SECURE 2.0 expands qualified charitable distributions (QCDs) by allowing a one-time only QCD of up to $50,000 to a split-interest entity. As a result of this new rule, there is now a great opportunity to fund a charitable gift annuity (CGA) with a QCD.
To understand the new SECURE 2.0 provision allowing QCDs to split-interest entities, it is helpful to review the rules for QCDs generally, since these rules will still apply. Here are the basics:
New Rules for QCDs to Split-Interest Entities
Prior to SECURE 2.0, QCDs could only be made to charities. They were not allowed to be made to split-interest entities. A split interest entity is a legal entity that allows a donor to receive a benefit during her lifetime or for a set term, with the remainder (anything left) benefiting a charity after the donor’s death. Qualifying split interest entities include:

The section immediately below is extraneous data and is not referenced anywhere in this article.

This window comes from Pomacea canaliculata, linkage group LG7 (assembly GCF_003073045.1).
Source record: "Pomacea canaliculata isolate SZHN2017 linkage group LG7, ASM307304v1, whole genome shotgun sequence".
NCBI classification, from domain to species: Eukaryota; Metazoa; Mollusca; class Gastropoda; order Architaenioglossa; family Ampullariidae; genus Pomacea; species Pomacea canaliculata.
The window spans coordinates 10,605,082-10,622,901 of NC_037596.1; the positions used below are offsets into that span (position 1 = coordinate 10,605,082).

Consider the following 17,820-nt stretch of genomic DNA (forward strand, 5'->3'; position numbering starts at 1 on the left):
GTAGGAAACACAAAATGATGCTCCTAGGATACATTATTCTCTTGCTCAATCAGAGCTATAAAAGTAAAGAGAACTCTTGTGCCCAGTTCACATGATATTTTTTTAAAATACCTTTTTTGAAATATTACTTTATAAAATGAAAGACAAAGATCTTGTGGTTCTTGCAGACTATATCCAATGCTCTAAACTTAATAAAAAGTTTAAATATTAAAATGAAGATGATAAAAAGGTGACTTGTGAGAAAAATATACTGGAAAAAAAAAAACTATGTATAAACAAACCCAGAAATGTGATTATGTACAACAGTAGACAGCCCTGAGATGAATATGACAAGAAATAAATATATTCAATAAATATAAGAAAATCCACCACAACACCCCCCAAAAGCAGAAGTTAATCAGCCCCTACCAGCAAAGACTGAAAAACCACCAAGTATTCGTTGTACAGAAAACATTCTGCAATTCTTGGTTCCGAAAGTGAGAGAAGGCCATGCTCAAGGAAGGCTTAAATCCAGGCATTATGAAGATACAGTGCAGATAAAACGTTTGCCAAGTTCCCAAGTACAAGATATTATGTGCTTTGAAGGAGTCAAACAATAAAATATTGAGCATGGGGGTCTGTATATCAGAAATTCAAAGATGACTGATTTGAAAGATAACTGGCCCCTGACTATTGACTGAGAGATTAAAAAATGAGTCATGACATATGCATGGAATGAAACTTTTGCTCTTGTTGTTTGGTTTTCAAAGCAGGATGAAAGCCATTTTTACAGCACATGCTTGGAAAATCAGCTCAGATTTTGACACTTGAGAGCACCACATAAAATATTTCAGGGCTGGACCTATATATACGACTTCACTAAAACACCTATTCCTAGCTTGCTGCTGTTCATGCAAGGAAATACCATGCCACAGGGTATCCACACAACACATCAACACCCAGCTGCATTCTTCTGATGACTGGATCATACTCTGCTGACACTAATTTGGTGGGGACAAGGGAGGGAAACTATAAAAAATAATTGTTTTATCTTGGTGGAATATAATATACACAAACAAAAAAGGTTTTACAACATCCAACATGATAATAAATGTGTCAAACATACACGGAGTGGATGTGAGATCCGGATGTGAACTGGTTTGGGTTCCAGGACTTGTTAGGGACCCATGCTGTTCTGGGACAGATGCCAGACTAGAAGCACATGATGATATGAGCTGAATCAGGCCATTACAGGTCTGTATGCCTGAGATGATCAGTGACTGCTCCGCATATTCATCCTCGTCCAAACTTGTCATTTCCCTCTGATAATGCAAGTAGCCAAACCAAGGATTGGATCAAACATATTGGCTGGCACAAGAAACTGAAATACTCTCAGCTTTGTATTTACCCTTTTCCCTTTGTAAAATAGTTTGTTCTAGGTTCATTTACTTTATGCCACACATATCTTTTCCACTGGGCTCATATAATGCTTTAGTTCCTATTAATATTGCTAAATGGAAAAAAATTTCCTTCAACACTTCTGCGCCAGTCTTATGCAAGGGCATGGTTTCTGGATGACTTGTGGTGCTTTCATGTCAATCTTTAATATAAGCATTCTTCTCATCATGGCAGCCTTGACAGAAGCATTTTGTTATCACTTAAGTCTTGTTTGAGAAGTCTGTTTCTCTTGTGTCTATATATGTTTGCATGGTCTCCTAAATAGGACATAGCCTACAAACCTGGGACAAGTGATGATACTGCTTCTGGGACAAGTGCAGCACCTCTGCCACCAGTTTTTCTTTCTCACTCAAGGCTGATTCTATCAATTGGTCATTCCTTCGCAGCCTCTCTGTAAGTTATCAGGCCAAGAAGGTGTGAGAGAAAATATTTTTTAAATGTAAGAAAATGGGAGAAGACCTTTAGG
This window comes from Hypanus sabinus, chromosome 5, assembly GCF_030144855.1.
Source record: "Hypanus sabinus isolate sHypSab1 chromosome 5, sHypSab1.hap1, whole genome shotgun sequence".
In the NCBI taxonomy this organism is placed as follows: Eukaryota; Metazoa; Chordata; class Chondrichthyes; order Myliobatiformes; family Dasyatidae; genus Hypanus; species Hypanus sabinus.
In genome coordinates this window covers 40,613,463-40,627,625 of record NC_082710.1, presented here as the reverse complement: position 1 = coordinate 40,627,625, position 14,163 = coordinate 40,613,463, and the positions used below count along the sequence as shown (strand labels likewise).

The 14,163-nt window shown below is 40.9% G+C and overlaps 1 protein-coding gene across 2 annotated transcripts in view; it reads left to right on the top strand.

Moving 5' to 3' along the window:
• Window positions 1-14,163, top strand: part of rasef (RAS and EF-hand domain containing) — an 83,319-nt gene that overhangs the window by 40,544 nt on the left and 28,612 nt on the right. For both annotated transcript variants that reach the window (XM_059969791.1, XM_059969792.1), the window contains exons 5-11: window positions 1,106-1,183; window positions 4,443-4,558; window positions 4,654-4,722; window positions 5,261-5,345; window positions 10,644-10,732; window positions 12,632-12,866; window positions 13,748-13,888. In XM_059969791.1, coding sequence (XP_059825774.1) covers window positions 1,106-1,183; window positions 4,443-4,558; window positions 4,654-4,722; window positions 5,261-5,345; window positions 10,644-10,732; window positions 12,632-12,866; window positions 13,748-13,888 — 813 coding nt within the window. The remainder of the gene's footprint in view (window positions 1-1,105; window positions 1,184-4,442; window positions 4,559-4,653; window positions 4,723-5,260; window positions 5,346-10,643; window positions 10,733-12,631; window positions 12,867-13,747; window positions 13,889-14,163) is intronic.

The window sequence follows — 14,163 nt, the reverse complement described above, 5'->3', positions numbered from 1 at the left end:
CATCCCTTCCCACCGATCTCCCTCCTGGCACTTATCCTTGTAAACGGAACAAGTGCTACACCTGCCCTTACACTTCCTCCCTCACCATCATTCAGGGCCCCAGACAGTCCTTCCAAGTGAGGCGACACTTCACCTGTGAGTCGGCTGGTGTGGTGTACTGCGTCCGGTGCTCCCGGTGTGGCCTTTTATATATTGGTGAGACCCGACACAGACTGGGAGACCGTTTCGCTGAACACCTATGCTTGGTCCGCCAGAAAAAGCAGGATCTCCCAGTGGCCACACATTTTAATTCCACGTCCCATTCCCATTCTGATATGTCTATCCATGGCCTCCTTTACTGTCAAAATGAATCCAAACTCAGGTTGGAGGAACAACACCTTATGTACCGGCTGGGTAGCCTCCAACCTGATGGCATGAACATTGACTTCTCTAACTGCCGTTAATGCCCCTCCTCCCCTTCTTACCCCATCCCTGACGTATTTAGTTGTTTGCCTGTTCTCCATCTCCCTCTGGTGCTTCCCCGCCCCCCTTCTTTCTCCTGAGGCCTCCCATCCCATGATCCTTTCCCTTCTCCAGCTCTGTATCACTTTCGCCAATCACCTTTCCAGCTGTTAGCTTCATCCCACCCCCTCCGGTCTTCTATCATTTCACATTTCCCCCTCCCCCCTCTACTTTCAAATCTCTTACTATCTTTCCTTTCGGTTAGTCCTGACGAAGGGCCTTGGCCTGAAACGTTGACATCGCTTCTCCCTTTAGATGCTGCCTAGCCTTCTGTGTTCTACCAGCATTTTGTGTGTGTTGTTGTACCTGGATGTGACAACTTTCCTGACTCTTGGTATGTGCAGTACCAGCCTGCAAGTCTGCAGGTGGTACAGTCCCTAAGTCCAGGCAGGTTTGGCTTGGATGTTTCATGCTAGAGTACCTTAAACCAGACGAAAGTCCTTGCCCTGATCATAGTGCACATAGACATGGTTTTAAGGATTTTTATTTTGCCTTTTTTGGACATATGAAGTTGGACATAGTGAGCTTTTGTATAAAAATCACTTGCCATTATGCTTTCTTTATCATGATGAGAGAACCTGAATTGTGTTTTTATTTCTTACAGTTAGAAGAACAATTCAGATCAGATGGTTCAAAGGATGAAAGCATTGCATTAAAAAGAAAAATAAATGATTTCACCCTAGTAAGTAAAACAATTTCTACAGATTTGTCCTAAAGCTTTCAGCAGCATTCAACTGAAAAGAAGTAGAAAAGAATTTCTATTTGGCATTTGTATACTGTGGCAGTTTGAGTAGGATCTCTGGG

There are some significant limitations. A QCD to a split-interest entity can only be done once in a lifetime and is limited to $50,000 (as indexed for inflation). The split-interest entity can only be funded with QCDs -- and no other funds. A CRAT or CRUT is probably not a good candidate for a QCD. It is unlikely that it would be worth the cost and work to establish a new trust just for a $50,000 QCD. These trusts are expensive to set up and administer. However, using a QCD to fund a CGA is a strategy that may be attractive to many IRA owners. A good number of charities already offer charitable gift annuities. Now these can be funded with a QCD.
By Sarah Brenner, JD
Director of Retirement Education
Ed Slott and Company, LLC
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Christian Cordoba, founder of California Retirement Advisors, has been a member of Ed Slott's Master Elite IRA Advisor Group since 2007.